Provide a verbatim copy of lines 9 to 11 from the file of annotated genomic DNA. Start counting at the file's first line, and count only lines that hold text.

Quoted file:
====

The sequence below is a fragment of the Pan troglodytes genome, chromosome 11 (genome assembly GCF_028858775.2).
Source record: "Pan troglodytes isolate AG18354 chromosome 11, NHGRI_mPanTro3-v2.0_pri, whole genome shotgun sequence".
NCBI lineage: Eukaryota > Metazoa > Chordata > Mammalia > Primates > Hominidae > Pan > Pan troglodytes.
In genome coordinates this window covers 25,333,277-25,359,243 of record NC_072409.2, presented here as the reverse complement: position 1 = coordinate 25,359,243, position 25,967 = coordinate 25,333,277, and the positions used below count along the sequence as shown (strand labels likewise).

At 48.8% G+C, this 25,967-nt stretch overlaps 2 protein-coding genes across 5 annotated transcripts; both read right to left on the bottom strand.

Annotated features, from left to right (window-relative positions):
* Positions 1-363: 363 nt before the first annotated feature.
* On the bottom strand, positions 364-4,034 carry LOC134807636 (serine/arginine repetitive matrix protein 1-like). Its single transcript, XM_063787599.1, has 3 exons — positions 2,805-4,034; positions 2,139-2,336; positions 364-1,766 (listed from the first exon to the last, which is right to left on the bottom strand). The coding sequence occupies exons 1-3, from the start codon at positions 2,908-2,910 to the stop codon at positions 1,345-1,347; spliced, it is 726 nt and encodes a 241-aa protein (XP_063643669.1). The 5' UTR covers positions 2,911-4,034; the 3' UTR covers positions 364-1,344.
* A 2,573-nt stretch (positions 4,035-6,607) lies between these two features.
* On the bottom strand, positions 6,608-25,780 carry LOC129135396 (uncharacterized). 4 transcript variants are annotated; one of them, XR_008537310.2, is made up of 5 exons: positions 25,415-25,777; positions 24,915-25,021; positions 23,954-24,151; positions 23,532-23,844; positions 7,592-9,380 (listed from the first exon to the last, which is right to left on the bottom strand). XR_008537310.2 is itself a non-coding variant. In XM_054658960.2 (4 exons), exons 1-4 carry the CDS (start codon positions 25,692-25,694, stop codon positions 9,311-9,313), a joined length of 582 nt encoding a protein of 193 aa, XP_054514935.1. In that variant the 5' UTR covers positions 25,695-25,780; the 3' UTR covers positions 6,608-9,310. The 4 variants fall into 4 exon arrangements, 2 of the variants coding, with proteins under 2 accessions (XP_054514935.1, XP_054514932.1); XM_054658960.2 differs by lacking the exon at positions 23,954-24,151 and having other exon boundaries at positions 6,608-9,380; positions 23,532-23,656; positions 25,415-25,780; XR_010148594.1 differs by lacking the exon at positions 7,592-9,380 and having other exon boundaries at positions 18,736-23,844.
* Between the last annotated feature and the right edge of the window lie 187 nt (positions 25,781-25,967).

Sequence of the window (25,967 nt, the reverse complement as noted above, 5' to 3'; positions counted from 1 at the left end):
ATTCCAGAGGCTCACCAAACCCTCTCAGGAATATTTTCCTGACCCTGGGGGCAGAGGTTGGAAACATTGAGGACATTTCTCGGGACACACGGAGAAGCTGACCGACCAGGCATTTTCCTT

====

* A 2,573-nt stretch (positions 4,035-6,607) lies between these two features.
* On the bottom strand, positions 6,608-25,780 carry LOC129135396 (uncharacterized). 4 transcript variants are annotated; one of them, XR_008537310.2, is made up of 5 exons: positions 25,415-25,777; positions 24,915-25,021; positions 23,954-24,151; positions 23,532-23,844; positions 7,592-9,380 (listed from the first exon to the last, which is right to left on the bottom strand). XR_008537310.2 is itself a non-coding variant. In XM_054658960.2 (4 exons), exons 1-4 carry the CDS (start codon positions 25,692-25,694, stop codon positions 9,311-9,313), a joined length of 582 nt encoding a protein of 193 aa, XP_054514935.1. In that variant the 5' UTR covers positions 25,695-25,780; the 3' UTR covers positions 6,608-9,310. The 4 variants fall into 4 exon arrangements, 2 of the variants coding, with proteins under 2 accessions (XP_054514935.1, XP_054514932.1); XM_054658960.2 differs by lacking the exon at positions 23,954-24,151 and having other exon boundaries at positions 6,608-9,380; positions 23,532-23,656; positions 25,415-25,780; XR_010148594.1 differs by lacking the exon at positions 7,592-9,380 and having other exon boundaries at positions 18,736-23,844.
* Between the last annotated feature and the right edge of the window lie 187 nt (positions 25,781-25,967).